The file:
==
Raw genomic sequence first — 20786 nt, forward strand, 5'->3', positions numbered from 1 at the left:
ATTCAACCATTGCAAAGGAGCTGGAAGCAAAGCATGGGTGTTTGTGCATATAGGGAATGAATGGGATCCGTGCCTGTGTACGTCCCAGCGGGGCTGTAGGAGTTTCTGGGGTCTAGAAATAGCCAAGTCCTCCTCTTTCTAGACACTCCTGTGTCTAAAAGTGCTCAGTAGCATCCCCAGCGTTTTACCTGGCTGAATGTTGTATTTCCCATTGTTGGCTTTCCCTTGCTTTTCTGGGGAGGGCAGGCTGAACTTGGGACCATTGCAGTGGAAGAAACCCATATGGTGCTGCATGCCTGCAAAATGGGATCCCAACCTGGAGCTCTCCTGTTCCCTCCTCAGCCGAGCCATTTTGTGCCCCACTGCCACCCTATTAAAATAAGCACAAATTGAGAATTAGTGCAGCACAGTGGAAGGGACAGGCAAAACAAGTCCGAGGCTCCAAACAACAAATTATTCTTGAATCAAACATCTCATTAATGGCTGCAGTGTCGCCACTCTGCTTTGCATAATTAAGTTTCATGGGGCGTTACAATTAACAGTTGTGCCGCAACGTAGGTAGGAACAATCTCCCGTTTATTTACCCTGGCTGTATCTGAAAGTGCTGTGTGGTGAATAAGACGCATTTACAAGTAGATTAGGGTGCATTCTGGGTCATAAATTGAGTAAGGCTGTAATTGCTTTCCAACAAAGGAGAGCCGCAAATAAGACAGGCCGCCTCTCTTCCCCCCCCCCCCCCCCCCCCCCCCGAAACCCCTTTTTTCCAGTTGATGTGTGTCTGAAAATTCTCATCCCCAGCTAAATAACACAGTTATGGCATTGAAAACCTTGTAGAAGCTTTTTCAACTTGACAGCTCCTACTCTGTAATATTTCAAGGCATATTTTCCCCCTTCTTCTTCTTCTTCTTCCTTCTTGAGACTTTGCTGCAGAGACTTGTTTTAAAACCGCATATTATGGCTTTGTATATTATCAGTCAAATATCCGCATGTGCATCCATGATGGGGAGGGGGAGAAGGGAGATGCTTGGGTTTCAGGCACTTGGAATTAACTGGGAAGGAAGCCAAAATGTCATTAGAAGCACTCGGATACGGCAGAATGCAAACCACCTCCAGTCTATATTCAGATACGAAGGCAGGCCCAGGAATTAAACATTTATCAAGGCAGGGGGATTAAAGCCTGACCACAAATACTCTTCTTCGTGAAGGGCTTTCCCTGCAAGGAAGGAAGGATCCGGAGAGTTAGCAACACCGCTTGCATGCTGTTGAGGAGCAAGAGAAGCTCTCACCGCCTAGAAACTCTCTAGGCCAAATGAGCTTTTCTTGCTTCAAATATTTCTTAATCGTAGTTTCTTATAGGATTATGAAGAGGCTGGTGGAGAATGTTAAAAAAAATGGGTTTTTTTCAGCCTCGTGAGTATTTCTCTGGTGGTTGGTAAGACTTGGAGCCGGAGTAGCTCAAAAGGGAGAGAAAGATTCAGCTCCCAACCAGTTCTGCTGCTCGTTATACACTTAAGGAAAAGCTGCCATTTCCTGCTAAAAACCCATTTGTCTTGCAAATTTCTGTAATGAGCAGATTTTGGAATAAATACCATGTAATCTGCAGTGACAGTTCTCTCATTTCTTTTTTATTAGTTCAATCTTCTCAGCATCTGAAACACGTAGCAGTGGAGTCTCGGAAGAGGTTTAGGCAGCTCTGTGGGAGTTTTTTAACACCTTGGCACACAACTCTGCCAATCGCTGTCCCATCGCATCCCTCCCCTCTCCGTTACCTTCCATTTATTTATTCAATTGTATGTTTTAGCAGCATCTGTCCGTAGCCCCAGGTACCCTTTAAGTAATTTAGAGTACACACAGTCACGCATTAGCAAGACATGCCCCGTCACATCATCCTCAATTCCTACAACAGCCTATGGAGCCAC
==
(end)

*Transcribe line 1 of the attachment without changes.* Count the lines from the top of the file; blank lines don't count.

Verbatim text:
Raw genomic sequence first — 20786 nt, forward strand, 5'->3', positions numbered from 1 at the left: